Tasseomancy consists of twins Sari and Romy Lightman. Tasseomancy itself, for those unaware, is the art of reading signs, fortunes, and omens in the dredges of various drinks. Given the name it seems surprising that the band previously called Ghost Bees decided to abandon a poppy, folk sound driven by fun and frolic and yet did not see the inevitable coming. Ulalume is not a step forward for the Lightman twins. It is a step to the side, followed by a step back, with a 180 degree turn towards a stone wall. A stone wall that’s very, very dull.

This is not an album to be hated: if this was an album to be hated, there would at least be an opportunity to be moved in someway. The sounds captured here are unimaginative throughout the majority of the album, and chances for excitement are delivered in a dirge of uninspired vocal lines and unremarkable melodies. It is hard to know exactly what Tasseomancy are trying to achieve with this release. Ghost Bees were always gilded with an edge that put a toe in unknown waters from time to time. Tasseomancy, however, regress to a point where the highlight of this album is in fact the song ‘The Darkness of Things’, which features guest vocals from Taylor Kirk, one third of Timber Timbre, who helped to produce this album. The vocals here are hushed and delicate, in keeping with the delivery from the Lightman twins, but the difference is that Kirk is emphatic to the last, something which we never get from the sister singers. The guitar and mandolin dial down subtly under the raising of horns as the vocals build up at the right moments.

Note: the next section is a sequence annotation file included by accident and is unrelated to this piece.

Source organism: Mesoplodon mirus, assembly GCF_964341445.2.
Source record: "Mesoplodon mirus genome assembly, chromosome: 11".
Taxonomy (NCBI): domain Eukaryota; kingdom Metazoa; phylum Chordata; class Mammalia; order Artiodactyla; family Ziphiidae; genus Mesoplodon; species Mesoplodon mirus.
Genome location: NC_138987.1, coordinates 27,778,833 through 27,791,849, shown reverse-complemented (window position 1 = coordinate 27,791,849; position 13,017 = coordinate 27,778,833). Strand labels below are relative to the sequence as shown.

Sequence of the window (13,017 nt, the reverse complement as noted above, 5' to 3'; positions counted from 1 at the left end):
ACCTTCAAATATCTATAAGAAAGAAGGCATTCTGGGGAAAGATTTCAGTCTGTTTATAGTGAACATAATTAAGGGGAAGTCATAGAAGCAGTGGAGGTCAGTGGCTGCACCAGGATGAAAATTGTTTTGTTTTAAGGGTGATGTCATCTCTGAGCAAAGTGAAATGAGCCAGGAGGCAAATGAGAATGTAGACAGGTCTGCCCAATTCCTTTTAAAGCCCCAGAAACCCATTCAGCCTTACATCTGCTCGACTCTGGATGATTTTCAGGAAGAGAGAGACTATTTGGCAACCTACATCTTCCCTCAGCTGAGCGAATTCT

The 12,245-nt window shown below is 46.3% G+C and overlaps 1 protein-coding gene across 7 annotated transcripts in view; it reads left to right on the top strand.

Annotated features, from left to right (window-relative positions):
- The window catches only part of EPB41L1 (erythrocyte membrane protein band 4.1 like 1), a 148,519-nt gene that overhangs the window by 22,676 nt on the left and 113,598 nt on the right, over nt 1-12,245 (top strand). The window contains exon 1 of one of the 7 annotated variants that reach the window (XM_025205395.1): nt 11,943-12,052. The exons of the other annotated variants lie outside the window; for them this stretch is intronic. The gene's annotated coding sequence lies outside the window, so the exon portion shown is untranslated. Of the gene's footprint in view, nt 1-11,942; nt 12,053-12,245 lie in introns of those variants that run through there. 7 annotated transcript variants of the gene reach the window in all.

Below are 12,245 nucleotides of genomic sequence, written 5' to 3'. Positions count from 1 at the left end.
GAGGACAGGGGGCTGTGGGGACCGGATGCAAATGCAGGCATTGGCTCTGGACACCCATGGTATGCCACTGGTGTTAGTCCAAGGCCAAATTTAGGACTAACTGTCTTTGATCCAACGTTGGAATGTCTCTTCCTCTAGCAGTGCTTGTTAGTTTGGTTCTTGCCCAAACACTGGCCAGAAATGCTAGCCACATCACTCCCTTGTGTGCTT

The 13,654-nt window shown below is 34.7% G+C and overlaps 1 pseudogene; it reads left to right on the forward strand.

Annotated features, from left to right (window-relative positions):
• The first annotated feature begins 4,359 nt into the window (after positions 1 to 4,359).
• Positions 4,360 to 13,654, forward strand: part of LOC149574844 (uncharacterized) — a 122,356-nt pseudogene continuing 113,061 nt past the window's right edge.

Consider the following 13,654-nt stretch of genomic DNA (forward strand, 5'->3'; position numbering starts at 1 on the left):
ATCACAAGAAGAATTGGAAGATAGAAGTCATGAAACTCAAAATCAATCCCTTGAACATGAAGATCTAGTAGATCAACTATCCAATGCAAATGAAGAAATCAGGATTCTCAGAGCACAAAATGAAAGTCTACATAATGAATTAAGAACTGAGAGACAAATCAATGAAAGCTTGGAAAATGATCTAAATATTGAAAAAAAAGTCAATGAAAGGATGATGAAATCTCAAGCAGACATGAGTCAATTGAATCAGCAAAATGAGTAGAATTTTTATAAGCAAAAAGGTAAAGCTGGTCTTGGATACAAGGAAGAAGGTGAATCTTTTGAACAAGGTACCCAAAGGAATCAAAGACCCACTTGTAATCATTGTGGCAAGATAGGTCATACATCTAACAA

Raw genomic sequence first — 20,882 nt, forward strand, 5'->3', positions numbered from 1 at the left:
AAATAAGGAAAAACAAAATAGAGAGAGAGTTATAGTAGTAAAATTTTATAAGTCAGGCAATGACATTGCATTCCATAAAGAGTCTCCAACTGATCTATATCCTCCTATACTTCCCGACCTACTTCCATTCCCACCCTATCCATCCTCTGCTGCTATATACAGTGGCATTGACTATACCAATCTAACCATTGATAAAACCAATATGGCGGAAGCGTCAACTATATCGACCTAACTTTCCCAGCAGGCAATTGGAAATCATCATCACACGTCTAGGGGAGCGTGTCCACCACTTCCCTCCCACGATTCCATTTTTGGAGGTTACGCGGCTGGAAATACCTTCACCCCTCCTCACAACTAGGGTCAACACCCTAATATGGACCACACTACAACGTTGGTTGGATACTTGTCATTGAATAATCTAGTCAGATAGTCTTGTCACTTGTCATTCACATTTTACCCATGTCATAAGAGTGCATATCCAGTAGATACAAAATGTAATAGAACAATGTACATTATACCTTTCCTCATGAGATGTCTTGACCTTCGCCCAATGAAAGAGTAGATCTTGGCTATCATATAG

Guitar and mandolin play harmlessly throughout the songs, and every so often some electronic ambience lays itself beneath the melodies, not adding anything in particular to the songs, but also, admittedly, not spurring us to detest the added sound. The opener ‘Anubis’ runs into ‘Heavy Sleep’, similar songs slung from a brooding, misguided bow. Diana follows, offering a glimpse of sunlight in an otherwise drab opening selection, but falls down as it seeks to rest heavily on its chorus, the other parts of the song simply sounding as if they’re filling time until we can get back to the main theme. The latter half of the album brings to mind funeral marches, which seems fitting considering the overall strength of the album. On ‘Up You Go, Little Smoke’ the Lightman twins sing “we pray for forgiveness”, which is pitched quite well, considering that this song actually captures the sisters truly backing what they sing. At most other points on this album it’s as if they’re singing their words grudgingly, not wanting to invest in them any more than they have to. On this song, however, they help us traverse the spectre of Ghost Bees, and point us in a more welcoming direction.

Tasseomancy isn't exactly the opposite of what Ghost Bees was doing, there is understandably a lot of similarities here. But it’s the differences that stand out and that’s what cuts most deep about Ulalume, as you can’t help but feel that the Lightman twins have misjudged their strengths, and overlooked their weaknesses. The sisters sound as if they’re having no fun at all here, distanced from their final sound in a way that seems to worry them, leaving little to be found in this husk of disconnected folk.